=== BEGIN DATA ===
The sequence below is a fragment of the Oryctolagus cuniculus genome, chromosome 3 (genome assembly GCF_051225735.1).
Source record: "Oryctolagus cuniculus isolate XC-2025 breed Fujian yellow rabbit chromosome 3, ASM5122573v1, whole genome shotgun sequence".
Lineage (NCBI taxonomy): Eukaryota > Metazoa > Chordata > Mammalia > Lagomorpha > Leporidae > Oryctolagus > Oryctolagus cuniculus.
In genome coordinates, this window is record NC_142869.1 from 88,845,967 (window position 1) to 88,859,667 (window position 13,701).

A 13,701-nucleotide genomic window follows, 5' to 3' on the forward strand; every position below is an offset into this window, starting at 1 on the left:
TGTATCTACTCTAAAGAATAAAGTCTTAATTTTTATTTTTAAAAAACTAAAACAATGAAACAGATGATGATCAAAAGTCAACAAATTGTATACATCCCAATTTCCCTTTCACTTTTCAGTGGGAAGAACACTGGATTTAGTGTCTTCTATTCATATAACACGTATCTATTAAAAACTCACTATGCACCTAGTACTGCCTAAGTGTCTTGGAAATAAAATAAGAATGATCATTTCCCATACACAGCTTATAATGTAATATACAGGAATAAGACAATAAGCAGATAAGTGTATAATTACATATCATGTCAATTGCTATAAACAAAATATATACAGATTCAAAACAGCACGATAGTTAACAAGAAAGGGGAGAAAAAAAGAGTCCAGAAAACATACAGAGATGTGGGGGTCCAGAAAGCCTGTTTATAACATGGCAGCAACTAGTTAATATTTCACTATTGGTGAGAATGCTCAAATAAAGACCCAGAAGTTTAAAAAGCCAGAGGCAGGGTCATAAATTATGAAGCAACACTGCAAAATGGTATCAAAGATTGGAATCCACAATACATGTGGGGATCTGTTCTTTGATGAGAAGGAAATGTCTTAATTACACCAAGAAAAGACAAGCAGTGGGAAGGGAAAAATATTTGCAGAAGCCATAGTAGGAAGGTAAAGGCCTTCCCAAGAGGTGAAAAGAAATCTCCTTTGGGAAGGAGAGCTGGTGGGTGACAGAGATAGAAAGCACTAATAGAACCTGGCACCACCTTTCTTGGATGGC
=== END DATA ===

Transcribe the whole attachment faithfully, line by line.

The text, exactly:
The sequence below is a fragment of the Oryctolagus cuniculus genome, chromosome 3 (genome assembly GCF_051225735.1).
Source record: "Oryctolagus cuniculus isolate XC-2025 breed Fujian yellow rabbit chromosome 3, ASM5122573v1, whole genome shotgun sequence".
Lineage (NCBI taxonomy): Eukaryota > Metazoa > Chordata > Mammalia > Lagomorpha > Leporidae > Oryctolagus > Oryctolagus cuniculus.
In genome coordinates, this window is record NC_142869.1 from 88,845,967 (window position 1) to 88,859,667 (window position 13,701).

A 13,701-nucleotide genomic window follows, 5' to 3' on the forward strand; every position below is an offset into this window, starting at 1 on the left:
TGTATCTACTCTAAAGAATAAAGTCTTAATTTTTATTTTTAAAAAACTAAAACAATGAAACAGATGATGATCAAAAGTCAACAAATTGTATACATCCCAATTTCCCTTTCACTTTTCAGTGGGAAGAACACTGGATTTAGTGTCTTCTATTCATATAACACGTATCTATTAAAAACTCACTATGCACCTAGTACTGCCTAAGTGTCTTGGAAATAAAATAAGAATGATCATTTCCCATACACAGCTTATAATGTAATATACAGGAATAAGACAATAAGCAGATAAGTGTATAATTACATATCATGTCAATTGCTATAAACAAAATATATACAGATTCAAAACAGCACGATAGTTAACAAGAAAGGGGAGAAAAAAAGAGTCCAGAAAACATACAGAGATGTGGGGGTCCAGAAAGCCTGTTTATAACATGGCAGCAACTAGTTAATATTTCACTATTGGTGAGAATGCTCAAATAAAGACCCAGAAGTTTAAAAAGCCAGAGGCAGGGTCATAAATTATGAAGCAACACTGCAAAATGGTATCAAAGATTGGAATCCACAATACATGTGGGGATCTGTTCTTTGATGAGAAGGAAATGTCTTAATTACACCAAGAAAAGACAAGCAGTGGGAAGGGAAAAATATTTGCAGAAGCCATAGTAGGAAGGTAAAGGCCTTCCCAAGAGGTGAAAAGAAATCTCCTTTGGGAAGGAGAGCTGGTGGGTGACAGAGATAGAAAGCACTAATAGAACCTGGCACCACCTTTCTTGGATGGC